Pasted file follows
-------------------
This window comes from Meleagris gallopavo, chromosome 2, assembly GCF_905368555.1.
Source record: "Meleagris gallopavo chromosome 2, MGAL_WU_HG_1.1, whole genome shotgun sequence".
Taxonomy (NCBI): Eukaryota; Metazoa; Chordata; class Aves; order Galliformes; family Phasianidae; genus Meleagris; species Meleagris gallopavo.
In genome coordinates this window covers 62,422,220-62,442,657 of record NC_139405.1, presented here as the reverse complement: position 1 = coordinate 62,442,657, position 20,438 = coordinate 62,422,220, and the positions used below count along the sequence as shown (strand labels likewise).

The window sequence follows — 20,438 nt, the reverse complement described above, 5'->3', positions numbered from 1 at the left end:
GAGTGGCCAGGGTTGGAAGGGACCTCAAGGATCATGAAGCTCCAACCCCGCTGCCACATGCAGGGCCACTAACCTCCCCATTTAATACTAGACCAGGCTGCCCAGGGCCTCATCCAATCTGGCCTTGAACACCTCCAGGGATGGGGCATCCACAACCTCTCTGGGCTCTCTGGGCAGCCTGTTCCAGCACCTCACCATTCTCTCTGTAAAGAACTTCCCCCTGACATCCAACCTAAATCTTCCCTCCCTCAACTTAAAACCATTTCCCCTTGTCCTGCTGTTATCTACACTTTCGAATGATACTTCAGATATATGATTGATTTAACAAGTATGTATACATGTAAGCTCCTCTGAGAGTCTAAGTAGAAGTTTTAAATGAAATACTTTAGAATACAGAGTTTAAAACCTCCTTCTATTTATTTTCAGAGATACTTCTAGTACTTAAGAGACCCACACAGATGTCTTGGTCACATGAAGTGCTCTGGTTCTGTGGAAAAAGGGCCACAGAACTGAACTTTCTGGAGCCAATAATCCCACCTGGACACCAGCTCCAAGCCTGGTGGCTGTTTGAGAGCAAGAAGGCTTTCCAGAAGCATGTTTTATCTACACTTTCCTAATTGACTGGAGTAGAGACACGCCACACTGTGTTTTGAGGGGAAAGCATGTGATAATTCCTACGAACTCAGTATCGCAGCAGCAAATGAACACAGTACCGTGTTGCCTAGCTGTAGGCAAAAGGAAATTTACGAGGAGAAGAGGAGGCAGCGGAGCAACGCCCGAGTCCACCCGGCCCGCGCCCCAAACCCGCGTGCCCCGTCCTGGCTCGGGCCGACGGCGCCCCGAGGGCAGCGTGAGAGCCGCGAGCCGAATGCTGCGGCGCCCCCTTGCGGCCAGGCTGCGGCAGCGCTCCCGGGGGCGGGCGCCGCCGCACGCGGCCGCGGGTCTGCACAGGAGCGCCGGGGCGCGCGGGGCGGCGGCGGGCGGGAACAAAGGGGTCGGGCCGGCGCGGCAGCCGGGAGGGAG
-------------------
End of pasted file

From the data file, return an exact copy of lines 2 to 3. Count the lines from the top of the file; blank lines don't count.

Source record: "Meleagris gallopavo chromosome 2, MGAL_WU_HG_1.1, whole genome shotgun sequence".
Taxonomy (NCBI): Eukaryota; Metazoa; Chordata; class Aves; order Galliformes; family Phasianidae; genus Meleagris; species Meleagris gallopavo.